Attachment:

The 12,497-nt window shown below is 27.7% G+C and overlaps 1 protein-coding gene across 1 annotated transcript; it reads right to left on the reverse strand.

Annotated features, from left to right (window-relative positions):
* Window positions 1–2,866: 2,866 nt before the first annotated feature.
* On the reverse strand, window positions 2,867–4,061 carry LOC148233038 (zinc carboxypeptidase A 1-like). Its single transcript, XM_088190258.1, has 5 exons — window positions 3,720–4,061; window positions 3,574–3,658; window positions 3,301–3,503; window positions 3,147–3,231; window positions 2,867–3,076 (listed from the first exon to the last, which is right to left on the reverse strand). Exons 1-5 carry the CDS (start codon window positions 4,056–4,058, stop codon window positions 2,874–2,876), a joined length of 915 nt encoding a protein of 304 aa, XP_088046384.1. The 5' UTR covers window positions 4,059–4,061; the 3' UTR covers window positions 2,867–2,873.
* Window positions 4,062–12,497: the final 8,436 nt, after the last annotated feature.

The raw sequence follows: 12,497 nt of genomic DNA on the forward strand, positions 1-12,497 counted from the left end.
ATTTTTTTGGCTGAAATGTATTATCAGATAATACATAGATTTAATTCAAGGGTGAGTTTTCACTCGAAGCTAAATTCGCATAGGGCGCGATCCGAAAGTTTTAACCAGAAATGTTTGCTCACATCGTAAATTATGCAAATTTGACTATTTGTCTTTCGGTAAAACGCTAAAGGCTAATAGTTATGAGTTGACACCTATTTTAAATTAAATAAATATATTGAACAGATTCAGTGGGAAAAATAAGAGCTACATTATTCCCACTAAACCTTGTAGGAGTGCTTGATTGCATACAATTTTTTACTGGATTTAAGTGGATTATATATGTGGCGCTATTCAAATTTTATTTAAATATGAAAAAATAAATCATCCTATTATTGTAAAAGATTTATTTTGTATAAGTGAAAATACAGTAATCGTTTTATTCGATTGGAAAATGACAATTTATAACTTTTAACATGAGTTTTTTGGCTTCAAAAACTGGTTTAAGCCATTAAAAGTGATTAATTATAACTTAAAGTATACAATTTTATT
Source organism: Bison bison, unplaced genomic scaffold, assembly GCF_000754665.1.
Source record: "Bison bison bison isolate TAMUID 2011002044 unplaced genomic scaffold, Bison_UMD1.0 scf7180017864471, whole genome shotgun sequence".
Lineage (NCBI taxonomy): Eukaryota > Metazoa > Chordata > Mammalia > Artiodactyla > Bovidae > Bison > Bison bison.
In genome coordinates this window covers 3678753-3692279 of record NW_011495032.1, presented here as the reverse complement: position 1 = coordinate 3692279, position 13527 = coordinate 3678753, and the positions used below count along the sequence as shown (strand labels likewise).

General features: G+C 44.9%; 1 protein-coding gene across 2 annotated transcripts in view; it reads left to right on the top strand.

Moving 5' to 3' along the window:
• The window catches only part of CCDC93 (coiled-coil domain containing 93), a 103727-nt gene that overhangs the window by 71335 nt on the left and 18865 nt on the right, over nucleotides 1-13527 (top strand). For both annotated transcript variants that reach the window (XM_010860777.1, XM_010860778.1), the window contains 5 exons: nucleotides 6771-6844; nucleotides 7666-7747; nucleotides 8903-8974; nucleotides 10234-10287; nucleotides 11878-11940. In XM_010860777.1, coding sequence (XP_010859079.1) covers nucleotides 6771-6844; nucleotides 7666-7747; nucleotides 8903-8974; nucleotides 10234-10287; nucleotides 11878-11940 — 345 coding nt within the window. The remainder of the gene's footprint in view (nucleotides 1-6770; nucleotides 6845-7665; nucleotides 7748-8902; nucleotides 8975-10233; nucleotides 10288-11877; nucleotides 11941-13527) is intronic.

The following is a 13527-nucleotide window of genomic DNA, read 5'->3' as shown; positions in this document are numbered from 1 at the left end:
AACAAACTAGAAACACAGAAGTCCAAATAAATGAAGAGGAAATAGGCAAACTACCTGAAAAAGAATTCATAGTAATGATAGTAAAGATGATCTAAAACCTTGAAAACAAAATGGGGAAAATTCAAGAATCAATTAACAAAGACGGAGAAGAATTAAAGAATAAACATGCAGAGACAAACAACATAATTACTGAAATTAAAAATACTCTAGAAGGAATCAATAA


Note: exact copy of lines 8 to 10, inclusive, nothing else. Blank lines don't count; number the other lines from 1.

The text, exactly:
Source organism: Bison bison, unplaced genomic scaffold, assembly GCF_000754665.1.
Source record: "Bison bison bison isolate TAMUID 2011002044 unplaced genomic scaffold, Bison_UMD1.0 scf7180017864471, whole genome shotgun sequence".
Lineage (NCBI taxonomy): Eukaryota > Metazoa > Chordata > Mammalia > Artiodactyla > Bovidae > Bison > Bison bison.